Tallahassee, Florida – An appeals court ruled Wednesday that charter schools are entitled to receive a cut of property-tax money approved by Miami-Dade County voters for improving teacher pay and school safety in the second similar decision in little more than a year.
A circuit judge’s decision that said the Miami-Dade County School Board did not have to share the money with charter schools operated by the city of Aventura and Archimedean Academy, Inc. was overturned by a three-judge panel of the 3rd District Court of Appeal.
The Miami-based appeals court cited a February 2021 ruling by the 4th District Court of Appeal in a similar dispute in Palm Beach County. The Florida Supreme Court in September rejected a request by the Palm Beach County School Board to consider the issue. The Miami-Dade case stemmed from a referendum that voters passed in November 2018 to levy an additional 0.75 mills of property taxes for four years to improve pay for educators and to bolster school safety.
According to Wednesday’s ruling, the wording of the ballot measure did not mention charter schools, and the school board’s interpretation of state law blocked charter schools from getting a proportional share of the money. Charter schools are public schools but are operated by entities outside of the regular school system.
The Legislature changed state law to say that funds from such referendums will be shared with charter schools, in 2019.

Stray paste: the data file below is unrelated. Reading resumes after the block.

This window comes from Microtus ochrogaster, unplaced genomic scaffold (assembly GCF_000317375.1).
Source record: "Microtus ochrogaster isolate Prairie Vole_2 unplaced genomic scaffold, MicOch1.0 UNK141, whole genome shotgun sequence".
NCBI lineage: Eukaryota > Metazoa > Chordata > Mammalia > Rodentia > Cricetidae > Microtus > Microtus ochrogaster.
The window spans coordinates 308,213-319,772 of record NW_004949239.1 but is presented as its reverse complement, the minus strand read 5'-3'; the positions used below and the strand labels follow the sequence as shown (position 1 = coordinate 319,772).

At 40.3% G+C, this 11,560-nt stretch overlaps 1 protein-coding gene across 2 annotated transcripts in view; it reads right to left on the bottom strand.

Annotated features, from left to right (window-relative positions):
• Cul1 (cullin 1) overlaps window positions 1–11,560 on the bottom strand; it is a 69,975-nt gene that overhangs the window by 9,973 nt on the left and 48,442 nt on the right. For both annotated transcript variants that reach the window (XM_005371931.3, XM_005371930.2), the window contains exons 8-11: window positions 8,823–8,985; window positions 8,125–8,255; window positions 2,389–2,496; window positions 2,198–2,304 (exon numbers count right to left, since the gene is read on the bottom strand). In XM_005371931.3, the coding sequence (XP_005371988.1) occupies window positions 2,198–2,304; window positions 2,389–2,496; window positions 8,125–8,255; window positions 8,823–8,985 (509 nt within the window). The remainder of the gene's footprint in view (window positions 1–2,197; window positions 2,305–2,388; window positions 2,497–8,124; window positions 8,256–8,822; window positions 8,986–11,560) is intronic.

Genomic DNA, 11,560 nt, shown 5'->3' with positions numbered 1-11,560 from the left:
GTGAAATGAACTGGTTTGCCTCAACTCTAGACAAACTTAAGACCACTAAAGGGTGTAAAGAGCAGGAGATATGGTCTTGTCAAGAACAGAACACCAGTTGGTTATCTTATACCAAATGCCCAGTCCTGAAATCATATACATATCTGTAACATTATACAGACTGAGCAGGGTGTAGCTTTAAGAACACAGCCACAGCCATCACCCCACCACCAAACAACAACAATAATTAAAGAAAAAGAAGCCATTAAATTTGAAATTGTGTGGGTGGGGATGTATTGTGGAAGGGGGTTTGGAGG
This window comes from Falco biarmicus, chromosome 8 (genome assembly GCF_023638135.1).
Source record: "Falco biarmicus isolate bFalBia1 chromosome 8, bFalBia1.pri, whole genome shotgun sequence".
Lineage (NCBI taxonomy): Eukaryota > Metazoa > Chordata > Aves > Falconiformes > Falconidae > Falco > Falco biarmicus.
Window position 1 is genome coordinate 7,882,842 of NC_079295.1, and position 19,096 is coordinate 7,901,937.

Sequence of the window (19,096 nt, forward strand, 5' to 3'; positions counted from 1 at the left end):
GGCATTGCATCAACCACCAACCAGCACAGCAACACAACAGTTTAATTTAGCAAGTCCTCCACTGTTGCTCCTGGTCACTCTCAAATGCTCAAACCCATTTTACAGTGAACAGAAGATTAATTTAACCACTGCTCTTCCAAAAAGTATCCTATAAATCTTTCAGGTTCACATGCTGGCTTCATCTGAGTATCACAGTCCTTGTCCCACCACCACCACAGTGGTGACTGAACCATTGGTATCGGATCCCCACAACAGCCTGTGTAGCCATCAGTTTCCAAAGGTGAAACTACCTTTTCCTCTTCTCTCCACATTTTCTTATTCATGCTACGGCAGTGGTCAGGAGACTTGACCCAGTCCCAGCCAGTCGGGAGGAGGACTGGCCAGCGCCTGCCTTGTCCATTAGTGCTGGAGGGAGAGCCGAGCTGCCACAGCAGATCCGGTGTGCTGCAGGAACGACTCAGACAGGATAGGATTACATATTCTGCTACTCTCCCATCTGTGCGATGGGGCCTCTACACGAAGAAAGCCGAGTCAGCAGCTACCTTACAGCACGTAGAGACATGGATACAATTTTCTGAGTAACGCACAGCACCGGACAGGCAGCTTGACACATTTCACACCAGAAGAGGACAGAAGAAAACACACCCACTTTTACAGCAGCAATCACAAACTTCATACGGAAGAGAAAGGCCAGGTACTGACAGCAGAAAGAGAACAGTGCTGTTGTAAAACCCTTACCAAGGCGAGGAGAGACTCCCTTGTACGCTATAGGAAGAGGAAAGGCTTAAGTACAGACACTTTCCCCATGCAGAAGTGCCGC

According to Wednesday’s ruling, the school board argued that “the 2018 referendum’s omission of a reference to charter schools indicates that revenues generated from the ad valorem tax levy do not have to be shared with charter schools. We disagree.”
One difference with the earlier case was that the wording of the Palm Beach County referendum specifically said the money would not go to charter schools. But Wednesday’s ruling said the difference in wording between the Miami-Dade and Palm Beach referendums “is one of no distinction.”
“The language of the Palm Beach County referendum specifically excluded charter schools, while the language of the Miami-Dade referendum excluded charter schools by omission,” said the ruling, written by Judge Eric Hendon and joined by Judges Edwin Scales and Bronwyn Miller. “The result is the same. The school board’s refusal to share with Miami-Dade charter schools those referendum funds generated from the ad valorem tax levy violates the clear mandate of (a section of state law), which requires that ‘students enrolled in a charter school, regardless of the sponsorship, shall be funded as if they are in a basic program or a special program, the same as students enrolled in other public schools in the school district,’ and that funding of charter schools must be on a pro-rata share based on the number of each school’s weighted full-time equivalent students from ‘funds from the school district’s current operating discretionary millage levy.’”
In order to determine when money will start to be shared, the ruling sent the case back to the circuit court.